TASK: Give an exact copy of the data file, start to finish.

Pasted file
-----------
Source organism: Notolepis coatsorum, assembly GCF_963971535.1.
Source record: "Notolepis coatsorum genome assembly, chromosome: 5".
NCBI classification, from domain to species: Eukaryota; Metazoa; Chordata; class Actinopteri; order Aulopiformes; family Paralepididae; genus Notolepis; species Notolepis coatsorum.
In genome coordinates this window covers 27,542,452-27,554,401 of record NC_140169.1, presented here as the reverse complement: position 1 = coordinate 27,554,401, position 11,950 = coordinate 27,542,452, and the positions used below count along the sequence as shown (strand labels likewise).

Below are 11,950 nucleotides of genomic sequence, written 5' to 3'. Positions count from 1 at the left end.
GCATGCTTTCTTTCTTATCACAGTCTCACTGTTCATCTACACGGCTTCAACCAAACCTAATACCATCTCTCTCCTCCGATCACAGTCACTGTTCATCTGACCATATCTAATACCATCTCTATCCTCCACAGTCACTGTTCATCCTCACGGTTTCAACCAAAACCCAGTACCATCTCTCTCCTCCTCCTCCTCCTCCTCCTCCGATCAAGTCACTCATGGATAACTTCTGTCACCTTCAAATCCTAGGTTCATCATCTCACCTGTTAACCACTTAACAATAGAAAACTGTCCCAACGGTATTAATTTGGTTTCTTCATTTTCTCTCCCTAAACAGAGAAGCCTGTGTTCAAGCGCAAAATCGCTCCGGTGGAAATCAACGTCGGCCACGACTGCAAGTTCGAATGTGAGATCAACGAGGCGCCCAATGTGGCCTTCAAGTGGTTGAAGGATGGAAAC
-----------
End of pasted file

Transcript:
Source organism: Notolepis coatsorum, assembly GCF_963971535.1.
Source record: "Notolepis coatsorum genome assembly, chromosome: 5".
NCBI classification, from domain to species: Eukaryota; Metazoa; Chordata; class Actinopteri; order Aulopiformes; family Paralepididae; genus Notolepis; species Notolepis coatsorum.
In genome coordinates this window covers 27,542,452-27,554,401 of record NC_140169.1, presented here as the reverse complement: position 1 = coordinate 27,554,401, position 11,950 = coordinate 27,542,452, and the positions used below count along the sequence as shown (strand labels likewise).

Below are 11,950 nucleotides of genomic sequence, written 5' to 3'. Positions count from 1 at the left end.
GCATGCTTTCTTTCTTATCACAGTCTCACTGTTCATCTACACGGCTTCAACCAAACCTAATACCATCTCTCTCCTCCGATCACAGTCACTGTTCATCTGACCATATCTAATACCATCTCTATCCTCCACAGTCACTGTTCATCCTCACGGTTTCAACCAAAACCCAGTACCATCTCTCTCCTCCTCCTCCTCCTCCTCCTCCGATCAAGTCACTCATGGATAACTTCTGTCACCTTCAAATCCTAGGTTCATCATCTCACCTGTTAACCACTTAACAATAGAAAACTGTCCCAACGGTATTAATTTGGTTTCTTCATTTTCTCTCCCTAAACAGAGAAGCCTGTGTTCAAGCGCAAAATCGCTCCGGTGGAAATCAACGTCGGCCACGACTGCAAGTTCGAATGTGAGATCAACGAGGCGCCCAATGTGGCCTTCAAGTGGTTGAAGGATGGAAAC